Away from Texas, USC’s dream 2005 season, where they were trying to complete a “Three-Pete” as national champions, was going smoothly aside from several close calls.
There was the “Bush Push” game against Notre Dame. The “Not even Aaron Rodgers can beat us” shellacking of California. The “Oh, my, just give the Heisman to Reggie Bush performance against No. 16-ranked Fresno State” game. USC ended the year with a 66-19 win over UCLA.
The Rose Bowl was happening for USC.
Off the field, the Heisman Trophy debate raged. USC quarterback Matt Leinart was the returning winner and college football’s biggest star, famously opting to return to campus despite the near unanimous belief he’d be the No. 1 pick in the NFL Draft in 2005. Bush had wowed from day one and Young simply had the best dual-threat quarterback season ever.
Young rushed for 1,050 yards and 12 touchdowns. He passed for 3,036 yards with 26 touchdowns and 10 interceptions. Young completed 65.2 percent of his attempts.
Bush won the Heisman. He had 1,740 rushing yards and 16 touchdowns. He also had 478 yards receiving. His kick returning, with three punt returns for touchdowns and one kickoff return that helped push him over the edge.
And at the time, it didn’t even seem like much of a question as to who should win the Heisman. Bush received the second most first-place Heisman votes since another USC running back, O.J. Simpson.
Statesman humor columnist John Kelso voiced the sentiment many Longhorn fans had: the Heisman doesn’t matter, the Rose Bowl does.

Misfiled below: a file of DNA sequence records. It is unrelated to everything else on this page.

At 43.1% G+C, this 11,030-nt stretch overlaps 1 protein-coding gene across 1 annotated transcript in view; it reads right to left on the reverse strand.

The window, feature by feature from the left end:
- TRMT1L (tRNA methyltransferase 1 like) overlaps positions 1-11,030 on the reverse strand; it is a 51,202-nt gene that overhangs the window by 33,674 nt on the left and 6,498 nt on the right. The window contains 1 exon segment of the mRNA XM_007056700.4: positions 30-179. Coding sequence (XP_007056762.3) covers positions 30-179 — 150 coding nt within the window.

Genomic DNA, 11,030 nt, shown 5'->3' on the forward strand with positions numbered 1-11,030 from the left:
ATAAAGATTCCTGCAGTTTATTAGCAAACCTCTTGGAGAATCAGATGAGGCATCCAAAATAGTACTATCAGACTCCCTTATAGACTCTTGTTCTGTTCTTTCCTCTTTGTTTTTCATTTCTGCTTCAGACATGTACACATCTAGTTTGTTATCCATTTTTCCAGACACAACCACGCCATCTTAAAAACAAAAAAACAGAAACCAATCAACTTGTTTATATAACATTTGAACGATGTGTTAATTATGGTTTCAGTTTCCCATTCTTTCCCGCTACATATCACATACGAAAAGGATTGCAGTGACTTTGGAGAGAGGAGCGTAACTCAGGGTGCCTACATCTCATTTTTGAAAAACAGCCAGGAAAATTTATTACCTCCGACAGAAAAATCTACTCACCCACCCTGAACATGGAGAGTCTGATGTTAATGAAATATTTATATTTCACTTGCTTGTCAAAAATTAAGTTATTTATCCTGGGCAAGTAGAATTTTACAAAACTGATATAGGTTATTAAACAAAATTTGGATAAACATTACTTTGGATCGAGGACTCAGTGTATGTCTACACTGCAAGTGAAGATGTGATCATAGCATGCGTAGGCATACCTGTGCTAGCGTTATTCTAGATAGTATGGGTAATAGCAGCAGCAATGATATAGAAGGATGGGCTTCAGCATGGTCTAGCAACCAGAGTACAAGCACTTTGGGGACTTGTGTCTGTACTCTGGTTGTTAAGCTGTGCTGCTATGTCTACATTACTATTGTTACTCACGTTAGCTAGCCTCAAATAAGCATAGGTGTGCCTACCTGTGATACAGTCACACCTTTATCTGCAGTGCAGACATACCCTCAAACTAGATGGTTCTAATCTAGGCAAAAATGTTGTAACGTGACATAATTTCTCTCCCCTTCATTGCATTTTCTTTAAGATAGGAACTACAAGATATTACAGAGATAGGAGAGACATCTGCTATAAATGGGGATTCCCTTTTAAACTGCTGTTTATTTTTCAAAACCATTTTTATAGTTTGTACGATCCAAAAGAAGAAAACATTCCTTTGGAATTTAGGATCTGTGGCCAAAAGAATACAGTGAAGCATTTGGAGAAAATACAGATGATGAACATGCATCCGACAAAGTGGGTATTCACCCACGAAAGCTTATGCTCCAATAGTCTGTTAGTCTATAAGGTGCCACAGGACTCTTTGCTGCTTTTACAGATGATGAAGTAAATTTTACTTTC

Bohls wrote that the Heisman loss would fuel Young: “Vince is angry. And that’s a good thing for Texas.”
The Heisman debate further built anticipation for what was set up to be a mega showdown between two historically great teams hailing from two of the most prestigious programs in college football history.
The Trojans had won 34 straight games. Texas had won 19 straight, dating back to the 2004, 12-0 loss to Oklahoma. USC was a 7-point favorite playing near its campus.
Here’s the ABC pregame promo because it’s still awesome:
The best way to break down this game? Hookem.com already did. The website launched in time for the the 10-year anniversary of the 2005 season. Since then, the website has written more about the 2006 Rose Bowl than any other game.
Texas beat USC 41-38 and Young had one of the greatest performances in college football history.
Texas won its fourth national championship by winning the greatest game in program history.
Of course, USC has vacated everything associated to the 2005 season because of Bush and NCAA violations.
The next few months were filled with intense hot takes over the NFL Draft. Young was the best quarterback in college football and his hometown, Houston, had the No. 1 pick. There was Reggie Bush. A darkhorse player, Mario Williams, was gaining momentum.
Houston controversially took Williams No. 1. Bush went third and the Tennessee Titans, the former Houston Oilers, took Young third. Michael Huff was taken a few picks later by the Oakland Raiders at No. 7.
Young went on to win rookie of the year in the NFL before coming to a stop several years ago. In the spring of 2017, Young announced he was coming out of retirement to play in the Canadian Football League. He suffered a season-ending injury and his status moving forward is unclear.
Few programs would move on from one great player to the next like Texas did. The Longhorns had another great recruiting class in 2005, but it would be a little talked about quarterback from Jim Ned High School in West Texas who’d pick up the reigns from Young. His name was Colt McCoy. He was a redshirt in 2005.
Texas wasn’t about to take any major steps backward.